The fix is available at :


Jean-Pierre André wrote:

Gil Barash via ntfs-3g-devel wrote:

Downloading the latest did the trick. Thanks.

I agree that the data replacement operations are easier, but the
bigger problems are when an attribute is added/deleted, because those
operations shift the data for the following redo operations.
I would love to hear the rational behind all this, extremely
complicated, journal scheme from Microsoft, but that would probably
never happen :-)

I asked this because I am trying to debug a partition I created when
crashing a Windows10 machine (you can find it here:

You can see that operation 239b94 fails the recovery process.

The undo data of operation 239b94 is "0f" which differs from the "a0"
found at 0x360. I think maybe the operation was targeting the "0f"  at

Yes, this was meant to replace "0f" by "1f" to record a
fifth cluster being added to the index.

Note that, an earlier operation, for the same inode (45), operation
229f2a (DeleteIndexEntryRoot) - is not executed because the undo data
doesn't match. It has a length of 0x78 which is exactly 0x3d8-0x360

I tried to trace back, to see why operation 229f2a find the "wrong"
data - perhaps an earlier operation also failed to run - but I didn't
find anything definitive yet.

Yes. The offending earlier operation is 0x22705f which
puts the vcn at a wrong location. In redo_update_root_vcn()
there is some logic which remains to be understood.

In the situations I met so far, I had to add 16 to the
offset in order to get correct behavior, but for this
specific action the correct value to add is 0x70.
When forcing this value, the full log can be processed
thus restoring the partition to a consistent state.

Comparing two different situations leads to a possible
explanation : the attribute_offset (0x40) tells where
the index entry begins, and the vcn to insert is the last
field of the entry, so just add the length of entry (0x78)
minus 8.

I need some time to check this theory (which probably also
applies to redo_update_vcn()).



On Fri, Jun 16, 2017 at 10:59 AM, Jean-Pierre André
<jean-pierre.an...@wanadoo.fr> wrote:



Jean-Pierre André wrote:

Gil Barash via ntfs-3g-devel wrote:


I have two follow up issues:


--- 2 --
General question about redo process:
In change_resident_expect (called by redo_update_root_vcn, for
example) we chose not to apply the redo data if the current buffer
state doesn't match the undo data. Note that the operation is
considered successful in this case.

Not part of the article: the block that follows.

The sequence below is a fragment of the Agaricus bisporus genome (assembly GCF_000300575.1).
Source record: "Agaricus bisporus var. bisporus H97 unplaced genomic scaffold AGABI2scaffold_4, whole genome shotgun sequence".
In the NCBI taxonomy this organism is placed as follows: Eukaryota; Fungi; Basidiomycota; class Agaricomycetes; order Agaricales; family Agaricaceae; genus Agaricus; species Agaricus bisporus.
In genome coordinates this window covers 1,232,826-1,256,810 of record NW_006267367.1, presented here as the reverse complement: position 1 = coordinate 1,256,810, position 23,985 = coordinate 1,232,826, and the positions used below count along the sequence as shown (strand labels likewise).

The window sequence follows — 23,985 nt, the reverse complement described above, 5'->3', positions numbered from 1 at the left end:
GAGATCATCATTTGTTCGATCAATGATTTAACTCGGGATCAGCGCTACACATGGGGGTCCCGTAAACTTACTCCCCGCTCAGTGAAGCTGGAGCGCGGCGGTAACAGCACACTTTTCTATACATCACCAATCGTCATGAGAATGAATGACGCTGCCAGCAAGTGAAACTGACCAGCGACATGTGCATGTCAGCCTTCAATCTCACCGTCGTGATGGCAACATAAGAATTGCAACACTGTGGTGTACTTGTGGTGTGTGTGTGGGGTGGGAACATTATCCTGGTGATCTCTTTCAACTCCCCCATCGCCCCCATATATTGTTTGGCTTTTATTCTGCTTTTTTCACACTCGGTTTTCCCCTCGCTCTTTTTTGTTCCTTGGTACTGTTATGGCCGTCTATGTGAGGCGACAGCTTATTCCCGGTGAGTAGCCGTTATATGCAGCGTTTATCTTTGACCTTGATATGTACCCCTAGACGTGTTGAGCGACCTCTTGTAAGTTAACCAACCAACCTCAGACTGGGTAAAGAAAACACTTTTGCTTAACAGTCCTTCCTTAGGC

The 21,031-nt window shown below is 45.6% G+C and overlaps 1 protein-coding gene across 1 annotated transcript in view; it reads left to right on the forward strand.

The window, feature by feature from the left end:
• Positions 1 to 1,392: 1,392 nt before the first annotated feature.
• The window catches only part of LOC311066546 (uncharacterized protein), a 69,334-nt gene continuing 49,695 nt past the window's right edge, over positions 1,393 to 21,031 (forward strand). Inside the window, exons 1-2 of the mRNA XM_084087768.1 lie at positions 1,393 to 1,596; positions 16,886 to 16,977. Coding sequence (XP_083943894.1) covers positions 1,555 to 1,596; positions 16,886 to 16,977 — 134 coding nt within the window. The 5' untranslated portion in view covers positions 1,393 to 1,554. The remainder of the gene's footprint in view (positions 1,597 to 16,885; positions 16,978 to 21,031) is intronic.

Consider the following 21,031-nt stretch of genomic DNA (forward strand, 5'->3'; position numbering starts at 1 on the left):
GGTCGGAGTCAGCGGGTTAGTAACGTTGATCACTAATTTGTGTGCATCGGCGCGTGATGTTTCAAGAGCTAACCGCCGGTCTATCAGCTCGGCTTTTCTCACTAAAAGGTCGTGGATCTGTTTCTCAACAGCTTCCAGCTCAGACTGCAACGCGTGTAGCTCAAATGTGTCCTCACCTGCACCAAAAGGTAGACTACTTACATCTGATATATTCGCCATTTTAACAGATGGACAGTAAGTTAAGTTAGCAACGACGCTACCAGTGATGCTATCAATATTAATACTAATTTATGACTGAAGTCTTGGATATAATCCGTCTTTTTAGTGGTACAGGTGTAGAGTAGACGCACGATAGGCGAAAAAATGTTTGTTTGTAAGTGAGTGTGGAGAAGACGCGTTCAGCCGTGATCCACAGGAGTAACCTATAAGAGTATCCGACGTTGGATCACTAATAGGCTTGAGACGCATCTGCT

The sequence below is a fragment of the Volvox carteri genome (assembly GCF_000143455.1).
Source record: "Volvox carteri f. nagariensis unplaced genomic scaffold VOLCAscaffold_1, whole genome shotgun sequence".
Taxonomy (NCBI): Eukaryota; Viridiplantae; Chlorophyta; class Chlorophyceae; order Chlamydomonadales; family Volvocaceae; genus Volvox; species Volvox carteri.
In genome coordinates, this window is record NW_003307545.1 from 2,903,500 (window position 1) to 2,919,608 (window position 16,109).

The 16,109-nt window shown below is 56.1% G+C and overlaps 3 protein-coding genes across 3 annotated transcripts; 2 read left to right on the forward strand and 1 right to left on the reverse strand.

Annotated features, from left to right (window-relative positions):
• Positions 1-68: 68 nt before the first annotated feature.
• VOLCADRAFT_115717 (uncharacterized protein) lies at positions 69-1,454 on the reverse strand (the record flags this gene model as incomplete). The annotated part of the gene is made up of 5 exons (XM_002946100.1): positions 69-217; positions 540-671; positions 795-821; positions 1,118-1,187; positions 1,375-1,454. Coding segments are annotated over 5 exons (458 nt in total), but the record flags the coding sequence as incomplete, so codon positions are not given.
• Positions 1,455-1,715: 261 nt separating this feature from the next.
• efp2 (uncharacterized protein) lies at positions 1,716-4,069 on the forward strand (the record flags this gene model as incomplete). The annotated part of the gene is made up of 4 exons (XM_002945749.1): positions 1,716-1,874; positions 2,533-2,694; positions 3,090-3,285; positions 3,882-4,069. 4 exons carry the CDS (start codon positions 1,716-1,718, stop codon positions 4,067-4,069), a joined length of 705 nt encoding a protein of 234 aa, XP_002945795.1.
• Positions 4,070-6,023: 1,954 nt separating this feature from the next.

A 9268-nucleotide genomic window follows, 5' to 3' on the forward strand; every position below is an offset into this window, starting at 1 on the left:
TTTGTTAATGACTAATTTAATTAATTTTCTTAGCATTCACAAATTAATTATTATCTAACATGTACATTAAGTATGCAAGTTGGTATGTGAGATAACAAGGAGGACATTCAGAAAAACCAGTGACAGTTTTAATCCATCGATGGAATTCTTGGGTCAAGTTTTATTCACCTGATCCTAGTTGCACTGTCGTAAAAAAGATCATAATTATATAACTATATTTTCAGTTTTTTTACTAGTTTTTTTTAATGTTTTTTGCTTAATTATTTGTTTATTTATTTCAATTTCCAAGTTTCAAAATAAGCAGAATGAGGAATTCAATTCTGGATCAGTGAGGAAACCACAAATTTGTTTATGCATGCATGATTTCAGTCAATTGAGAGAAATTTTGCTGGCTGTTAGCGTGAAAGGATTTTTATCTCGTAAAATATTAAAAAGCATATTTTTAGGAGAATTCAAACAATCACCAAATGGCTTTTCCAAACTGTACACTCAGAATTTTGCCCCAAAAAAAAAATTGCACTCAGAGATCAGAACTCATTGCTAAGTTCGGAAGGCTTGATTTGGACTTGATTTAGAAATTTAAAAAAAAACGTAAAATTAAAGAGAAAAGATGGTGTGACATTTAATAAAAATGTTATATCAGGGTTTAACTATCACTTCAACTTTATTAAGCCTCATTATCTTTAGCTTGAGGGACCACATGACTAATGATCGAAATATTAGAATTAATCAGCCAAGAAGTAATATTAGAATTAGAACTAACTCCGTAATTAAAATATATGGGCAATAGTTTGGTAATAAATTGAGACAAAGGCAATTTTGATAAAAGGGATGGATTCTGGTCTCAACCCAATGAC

I think the reasoning is a follows :

- the old state was A
- an update is made, the state is now B
- a second update is made, the state is now C
- C is synced to disk, but a failure occurs before
    the syncing is recorded in the log.

When restarting, both updates have to be replayed,
and when applying the first one, the state on disk
is not the undo state (which is A), so it is correct
to apply the update (whose result will be overwritten
by the second update).

Avoiding the updates if the undo data does not match
the state on disk probably leads to the same result,
but IMHO it is safer to make sure the final state is
what the redo data says. Other updates which overlap
could be intertwined and they would be processed
incorrectly when not applied to the same state as in
the initial execution.

Well, actually the current code is doing the opposite
(that is applying the update if the current state matches
the undo data).

I have run my tests again after reversing the rule (so
applying the update if the current state does not match
the redo data), and the tests fail when the second
update destroys the attribute (e.g. deleting a file).
In this situation there is nothing the redo data can
be compared against (more exactly the current state is
meaningless and should not be compared to redo data).
There is not enough information to rebuild the intermediate
state, the only possible action is doing nothing, and
some criterion is needed to go this way.


Can you please provide some small explanation or direct me to some
form of documentation as to why it is OK to skip an operation.

I would also be interested to get some form of



I suspect it might cause some kind of "chain-reaction" where future
operations on this "cluster" would also be skipped because they expect
to see the data as it should have been after applying the redo


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